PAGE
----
Use this URL to cite or link to this record in EThOS: https://ethos.bl.uk/OrderDetails.do?uin=uk.bl.ethos.745260
Title: Investigating patient groups at risk of poor outcome in colorectal cancer
Author: Askari, Alan
ISNI:       0000 0004 7232 6739
Awarding Body: Imperial College London
Current Institution: Imperial College London
Date of Award: 2018
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Abstract:
This thesis examines colorectal cancer (CRC) outcomes in England including re-operation, perioperative mortality and survival. The aim of this thesis has been to explore the patient, presentation mode (emergency or elective), tumour biology and healthcare provision factors that contribute to poor outcome (perioperative morbidity and mortality, reduced survival) in CRC patients in England. Several methodologies have been used to answer the relevant scientific questions, including local (hospital) clinical data, screening data, systematic reviews and meta analyses, regional cancer datasets as well as national administrative datasets. This thesis has demonstrated that a variety of socioeconomic, disease and presentation factors contribute to poor outcome including ethnicity (Black Afro-Caribbean patients), social deprivation and patients undergoing emergency resection for their CRC. Similarly, patients with Inflammatory Bowel Disease (IBD) and cancer are more likely to require immediate perioperative re-intervention and re-operation than those without IBD. They also tend to have a worse overall survival. The way healthcare is delivered to patients with CRC can also have an impact on outcomes. Patients selected to undergo laparoscopic resection for CRC had fewer complications, and in the long-term their survival was better than patients undergoing open procedures. The use of new minimal access surgery as well as better care may be the drivers behind improving outcomes in England. There appears to be a wide variation in the patients we offer surgery to. In the elderly group (over 80 years of age), the variability in the percentage of elderly patients undergoing surgery in different units was significant (ranging from 6.2% to 83.3%). To improve outcomes nationally, it is vital that we strengthen targeted measures such as population screening, obtain better control of diseases contributing to CRC (such as IBD) and develop a standardised selection process in choosing the patients that would benefit the most from surgery.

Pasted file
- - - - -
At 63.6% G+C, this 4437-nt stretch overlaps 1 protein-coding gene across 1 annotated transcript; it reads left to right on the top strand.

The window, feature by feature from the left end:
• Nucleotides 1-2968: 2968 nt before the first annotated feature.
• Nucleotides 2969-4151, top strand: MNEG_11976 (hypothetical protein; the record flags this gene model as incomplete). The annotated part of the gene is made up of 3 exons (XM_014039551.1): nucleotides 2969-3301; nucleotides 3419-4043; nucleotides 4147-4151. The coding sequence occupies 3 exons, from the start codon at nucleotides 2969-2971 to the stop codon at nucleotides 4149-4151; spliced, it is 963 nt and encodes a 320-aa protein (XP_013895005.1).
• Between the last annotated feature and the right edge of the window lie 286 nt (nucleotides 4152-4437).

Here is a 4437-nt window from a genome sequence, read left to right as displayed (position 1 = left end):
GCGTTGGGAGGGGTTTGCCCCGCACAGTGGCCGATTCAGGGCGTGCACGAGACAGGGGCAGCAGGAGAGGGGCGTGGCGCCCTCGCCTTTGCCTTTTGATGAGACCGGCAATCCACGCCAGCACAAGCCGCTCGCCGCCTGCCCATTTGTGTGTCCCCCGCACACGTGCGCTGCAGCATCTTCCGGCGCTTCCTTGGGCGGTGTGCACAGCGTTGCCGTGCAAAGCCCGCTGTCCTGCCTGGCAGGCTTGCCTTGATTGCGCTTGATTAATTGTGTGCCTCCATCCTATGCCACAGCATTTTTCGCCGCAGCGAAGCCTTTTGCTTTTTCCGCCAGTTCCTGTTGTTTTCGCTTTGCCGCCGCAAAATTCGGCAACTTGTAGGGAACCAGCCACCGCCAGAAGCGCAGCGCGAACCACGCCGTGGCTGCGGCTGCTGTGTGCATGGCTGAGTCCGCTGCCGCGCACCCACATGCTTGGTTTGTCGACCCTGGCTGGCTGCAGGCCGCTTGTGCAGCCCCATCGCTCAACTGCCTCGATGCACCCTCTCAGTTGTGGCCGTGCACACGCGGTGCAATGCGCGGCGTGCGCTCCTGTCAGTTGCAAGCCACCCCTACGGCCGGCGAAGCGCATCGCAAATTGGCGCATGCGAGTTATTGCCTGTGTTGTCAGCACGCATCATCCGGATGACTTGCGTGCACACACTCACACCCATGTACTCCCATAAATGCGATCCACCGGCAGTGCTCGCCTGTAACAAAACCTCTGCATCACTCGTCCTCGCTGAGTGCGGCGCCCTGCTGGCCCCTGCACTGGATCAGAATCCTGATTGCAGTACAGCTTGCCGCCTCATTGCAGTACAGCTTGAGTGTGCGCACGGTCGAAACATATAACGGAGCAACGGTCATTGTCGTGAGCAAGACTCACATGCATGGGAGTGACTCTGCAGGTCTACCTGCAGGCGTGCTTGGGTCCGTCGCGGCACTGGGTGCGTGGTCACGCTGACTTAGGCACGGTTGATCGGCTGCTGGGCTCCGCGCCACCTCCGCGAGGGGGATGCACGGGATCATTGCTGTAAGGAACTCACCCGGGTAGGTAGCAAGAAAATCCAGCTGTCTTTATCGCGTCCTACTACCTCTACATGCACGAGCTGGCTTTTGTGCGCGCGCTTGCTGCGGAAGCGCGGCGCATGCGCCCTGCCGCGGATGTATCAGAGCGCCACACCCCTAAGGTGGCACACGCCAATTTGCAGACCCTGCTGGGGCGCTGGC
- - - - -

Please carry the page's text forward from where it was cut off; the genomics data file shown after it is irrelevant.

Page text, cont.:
Supervisor: Faiz, Omar ; Athanasiou, Thanos ; Bottle, Alex Sponsor: Not available
Qualification Name: Thesis (Ph.D.) Qualification Level: Doctoral
EThOS ID: uk.bl.ethos.745260  DOI:
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